For a science fiction film francise to become truly successful, it helps not to be too original. The most successful of these franchises are based on ideas that have been floating around pop culture long enough for audiences to feel comfortable with them (see, e.g., Star Wars or Avatar), as opposed to films based on comparatively original concepts which tend to attract only a niche or cult audience (e.g., Cronenberg’s Videodrome).
The core concept of Hunger Games – contestants hunting and killing each other for the pleasure of a mass viewing audience – has been around for quite some time now. So the outlook for this franchise is good.
The earliest visual media appearance of this concept (not counting Roman gladitorial contests) was in a 1964 Outer Limits episode entitled “Fun and Games” (above), scripted by Robert Specht and producer Joseph Stefano, and directed in high noir style by Gerd Oswald. In that episode, two random earthlings (Nick Adams and Nancy Malone) are teleported to a harsh jungle world where they are forced to combat for their lives against a barbaric extraterrestrial couple — all for the benefit of a galactic viewing audience. The idea for “Fun and Games” was said to have been appropriated from “Arena,” a short story by sci-fi master Fredric Brown. (In all fairness to the The Outer Limits, the idea was considerably improved upon in its execution — it’s a classic episode.) “Arena” was later the credited source for a 1967 Star Trek episode featuring Captain Kirk (William Shatner) as one of the intergalactic contestants.
In 1965, there was yet another variation on the theme, Elio Petri’s The 10th Victim (La decima vittima), based on a short story by Robert Sheckley, a futuristic satire in which Marcello Mastroianni and Ursula Andress play professional assassins who stalk each other in an internationally televised game show known as “The Big Hunt.” Each killer has their own sponson — like NASCAR racers. This one is worth seeing for its colorful ’60s sci-fi/pop production design and costume design by, respectively, Piero Poletto and Guilo Coltellacci, and for Piero Piccioni’s wonderful score. It may also be the first cinematic appearance of the “reality show” concept. Though hardly the last. In 1968, the BBC televised The Year of the Sex Olympics, written by “Quatermass” creator, Nigel Kneale. Kneale’s teleplay depicted a future “Brave New World” in which the masses are lulled into passivity by broadcasts of competitive pornography. However, since everything gets boring after a while, even live sex begins to lose its appeal. At this point, Kneale’s story becomes remarkably prescient — the sponsors of the sex olympics come up with a fresh concept, a live survival show in which the contestants are stranded on an island (shades of Survivor!) and, to make sure the jaded audience keeps watching, a murderous psychopath is added to the mix.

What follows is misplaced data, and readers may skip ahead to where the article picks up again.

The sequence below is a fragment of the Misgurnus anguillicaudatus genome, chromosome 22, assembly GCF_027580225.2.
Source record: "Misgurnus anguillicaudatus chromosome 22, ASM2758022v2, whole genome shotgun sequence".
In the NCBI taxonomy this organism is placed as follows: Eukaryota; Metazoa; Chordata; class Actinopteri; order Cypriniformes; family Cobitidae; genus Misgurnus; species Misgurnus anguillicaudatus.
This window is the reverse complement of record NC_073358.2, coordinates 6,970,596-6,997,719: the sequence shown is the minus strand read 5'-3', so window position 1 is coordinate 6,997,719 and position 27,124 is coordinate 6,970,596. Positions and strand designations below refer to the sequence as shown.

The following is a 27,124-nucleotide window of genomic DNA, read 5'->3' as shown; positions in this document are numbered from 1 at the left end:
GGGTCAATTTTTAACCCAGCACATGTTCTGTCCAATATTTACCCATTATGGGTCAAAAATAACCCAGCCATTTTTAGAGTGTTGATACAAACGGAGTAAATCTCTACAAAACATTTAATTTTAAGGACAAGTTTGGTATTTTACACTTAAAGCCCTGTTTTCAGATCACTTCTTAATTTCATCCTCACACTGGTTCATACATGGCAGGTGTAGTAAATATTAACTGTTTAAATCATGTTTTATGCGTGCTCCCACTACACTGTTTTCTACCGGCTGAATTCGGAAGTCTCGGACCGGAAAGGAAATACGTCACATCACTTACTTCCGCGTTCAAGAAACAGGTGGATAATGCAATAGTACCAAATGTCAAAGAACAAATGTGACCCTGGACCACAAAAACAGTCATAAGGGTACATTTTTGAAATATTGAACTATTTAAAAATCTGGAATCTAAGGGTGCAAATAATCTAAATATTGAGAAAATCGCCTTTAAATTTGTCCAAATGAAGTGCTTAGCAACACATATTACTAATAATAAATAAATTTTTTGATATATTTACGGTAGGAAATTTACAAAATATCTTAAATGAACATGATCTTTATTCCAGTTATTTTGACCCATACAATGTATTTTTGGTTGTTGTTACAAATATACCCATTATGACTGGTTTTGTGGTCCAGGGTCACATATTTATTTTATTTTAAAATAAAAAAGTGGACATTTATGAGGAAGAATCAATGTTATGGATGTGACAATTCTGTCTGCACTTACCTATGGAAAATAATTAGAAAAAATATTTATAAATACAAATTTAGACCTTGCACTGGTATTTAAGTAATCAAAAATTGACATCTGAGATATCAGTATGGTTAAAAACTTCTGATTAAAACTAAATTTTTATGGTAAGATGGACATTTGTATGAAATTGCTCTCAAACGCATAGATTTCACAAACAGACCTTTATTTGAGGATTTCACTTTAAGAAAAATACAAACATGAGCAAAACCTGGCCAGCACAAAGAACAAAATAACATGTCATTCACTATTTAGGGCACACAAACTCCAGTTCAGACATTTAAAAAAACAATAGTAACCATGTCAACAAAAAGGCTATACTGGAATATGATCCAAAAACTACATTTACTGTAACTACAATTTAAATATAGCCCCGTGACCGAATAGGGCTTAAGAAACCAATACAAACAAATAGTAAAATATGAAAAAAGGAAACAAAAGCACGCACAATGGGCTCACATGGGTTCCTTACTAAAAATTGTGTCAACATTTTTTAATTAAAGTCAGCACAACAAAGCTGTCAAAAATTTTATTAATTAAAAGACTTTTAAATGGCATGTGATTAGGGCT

I would be remiss if I didn’t mention The Running Man (1987) starring Arnold Schwarzenegger, another iteration of the deadly game show theme. However, if we are talking about movies that you might actually want to see, the next landmark is Battle Royale (2000), directed by Kinji Fukasaku, known to U.S. audiences for Tora! Tora! Tora! and The Green Slime. (There is also a Battle Royale II, completed by his son.)
Quentin Tarantino has named Battle Royale as one of his all-time favorite films. The concept? 42 teenage students, male and female, are dumped on an island, forced — while the world watches — to hunt and kill each other until only one is left. It’s like a reality show version of Lord of the Flies, executed with considerable panache. If Hunger Games can match Battle Royale in creativity and excitement, its success is assured.
In the meantime, for your pleasure and edification, The Outer Limits classic “Fun and Games” is embedded below.